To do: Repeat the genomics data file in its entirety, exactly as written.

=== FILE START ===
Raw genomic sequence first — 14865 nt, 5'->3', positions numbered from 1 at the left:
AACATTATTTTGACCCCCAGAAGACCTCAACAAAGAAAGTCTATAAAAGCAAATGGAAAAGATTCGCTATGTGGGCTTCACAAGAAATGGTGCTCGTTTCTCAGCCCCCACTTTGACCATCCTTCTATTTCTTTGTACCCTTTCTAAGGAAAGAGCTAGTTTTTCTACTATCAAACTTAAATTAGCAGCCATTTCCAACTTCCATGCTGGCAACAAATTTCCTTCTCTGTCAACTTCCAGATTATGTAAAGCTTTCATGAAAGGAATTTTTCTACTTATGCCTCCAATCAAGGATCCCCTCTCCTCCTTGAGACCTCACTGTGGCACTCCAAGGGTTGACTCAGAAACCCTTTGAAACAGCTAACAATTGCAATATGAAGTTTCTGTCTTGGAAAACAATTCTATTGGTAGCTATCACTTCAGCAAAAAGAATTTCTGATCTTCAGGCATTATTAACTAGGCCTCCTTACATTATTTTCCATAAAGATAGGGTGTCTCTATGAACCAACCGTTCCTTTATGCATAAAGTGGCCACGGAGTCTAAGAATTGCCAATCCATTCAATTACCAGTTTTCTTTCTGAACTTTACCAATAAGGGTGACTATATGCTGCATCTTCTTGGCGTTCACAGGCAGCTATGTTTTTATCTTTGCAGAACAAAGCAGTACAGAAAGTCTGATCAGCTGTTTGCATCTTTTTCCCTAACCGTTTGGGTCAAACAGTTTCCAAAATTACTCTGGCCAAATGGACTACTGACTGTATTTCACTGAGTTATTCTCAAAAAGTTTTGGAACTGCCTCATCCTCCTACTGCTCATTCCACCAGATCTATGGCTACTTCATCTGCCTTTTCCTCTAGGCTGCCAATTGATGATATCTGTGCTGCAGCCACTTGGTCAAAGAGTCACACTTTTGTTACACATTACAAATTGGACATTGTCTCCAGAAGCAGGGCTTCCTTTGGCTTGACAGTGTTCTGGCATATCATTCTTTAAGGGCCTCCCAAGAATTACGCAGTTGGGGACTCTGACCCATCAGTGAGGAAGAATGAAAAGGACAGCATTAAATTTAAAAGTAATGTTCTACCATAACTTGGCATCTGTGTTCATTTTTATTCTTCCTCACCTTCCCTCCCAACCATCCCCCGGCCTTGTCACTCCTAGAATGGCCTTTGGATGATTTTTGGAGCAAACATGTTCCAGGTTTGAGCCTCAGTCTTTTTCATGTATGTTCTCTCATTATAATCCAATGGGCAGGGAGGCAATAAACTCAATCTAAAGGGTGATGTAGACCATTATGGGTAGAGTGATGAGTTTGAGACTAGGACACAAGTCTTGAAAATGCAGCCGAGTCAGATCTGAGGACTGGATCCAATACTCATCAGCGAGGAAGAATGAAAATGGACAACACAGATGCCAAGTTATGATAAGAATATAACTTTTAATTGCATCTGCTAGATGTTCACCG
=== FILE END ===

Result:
Raw genomic sequence first — 14865 nt, 5'->3', positions numbered from 1 at the left:
AACATTATTTTGACCCCCAGAAGACCTCAACAAAGAAAGTCTATAAAAGCAAATGGAAAAGATTCGCTATGTGGGCTTCACAAGAAATGGTGCTCGTTTCTCAGCCCCCACTTTGACCATCCTTCTATTTCTTTGTACCCTTTCTAAGGAAAGAGCTAGTTTTTCTACTATCAAACTTAAATTAGCAGCCATTTCCAACTTCCATGCTGGCAACAAATTTCCTTCTCTGTCAACTTCCAGATTATGTAAAGCTTTCATGAAAGGAATTTTTCTACTTATGCCTCCAATCAAGGATCCCCTCTCCTCCTTGAGACCTCACTGTGGCACTCCAAGGGTTGACTCAGAAACCCTTTGAAACAGCTAACAATTGCAATATGAAGTTTCTGTCTTGGAAAACAATTCTATTGGTAGCTATCACTTCAGCAAAAAGAATTTCTGATCTTCAGGCATTATTAACTAGGCCTCCTTACATTATTTTCCATAAAGATAGGGTGTCTCTATGAACCAACCGTTCCTTTATGCATAAAGTGGCCACGGAGTCTAAGAATTGCCAATCCATTCAATTACCAGTTTTCTTTCTGAACTTTACCAATAAGGGTGACTATATGCTGCATCTTCTTGGCGTTCACAGGCAGCTATGTTTTTATCTTTGCAGAACAAAGCAGTACAGAAAGTCTGATCAGCTGTTTGCATCTTTTTCCCTAACCGTTTGGGTCAAACAGTTTCCAAAATTACTCTGGCCAAATGGACTACTGACTGTATTTCACTGAGTTATTCTCAAAAAGTTTTGGAACTGCCTCATCCTCCTACTGCTCATTCCACCAGATCTATGGCTACTTCATCTGCCTTTTCCTCTAGGCTGCCAATTGATGATATCTGTGCTGCAGCCACTTGGTCAAAGAGTCACACTTTTGTTACACATTACAAATTGGACATTGTCTCCAGAAGCAGGGCTTCCTTTGGCTTGACAGTGTTCTGGCATATCATTCTTTAAGGGCCTCCCAAGAATTACGCAGTTGGGGACTCTGACCCATCAGTGAGGAAGAATGAAAAGGACAGCATTAAATTTAAAAGTAATGTTCTACCATAACTTGGCATCTGTGTTCATTTTTATTCTTCCTCACCTTCCCTCCCAACCATCCCCCGGCCTTGTCACTCCTAGAATGGCCTTTGGATGATTTTTGGAGCAAACATGTTCCAGGTTTGAGCCTCAGTCTTTTTCATGTATGTTCTCTCATTATAATCCAATGGGCAGGGAGGCAATAAACTCAATCTAAAGGGTGATGTAGACCATTATGGGTAGAGTGATGAGTTTGAGACTAGGACACAAGTCTTGAAAATGCAGCCGAGTCAGATCTGAGGACTGGATCCAATACTCATCAGCGAGGAAGAATGAAAATGGACAACACAGATGCCAAGTTATGATAAGAATATAACTTTTAATTGCATCTGCTAGATGTTCACCG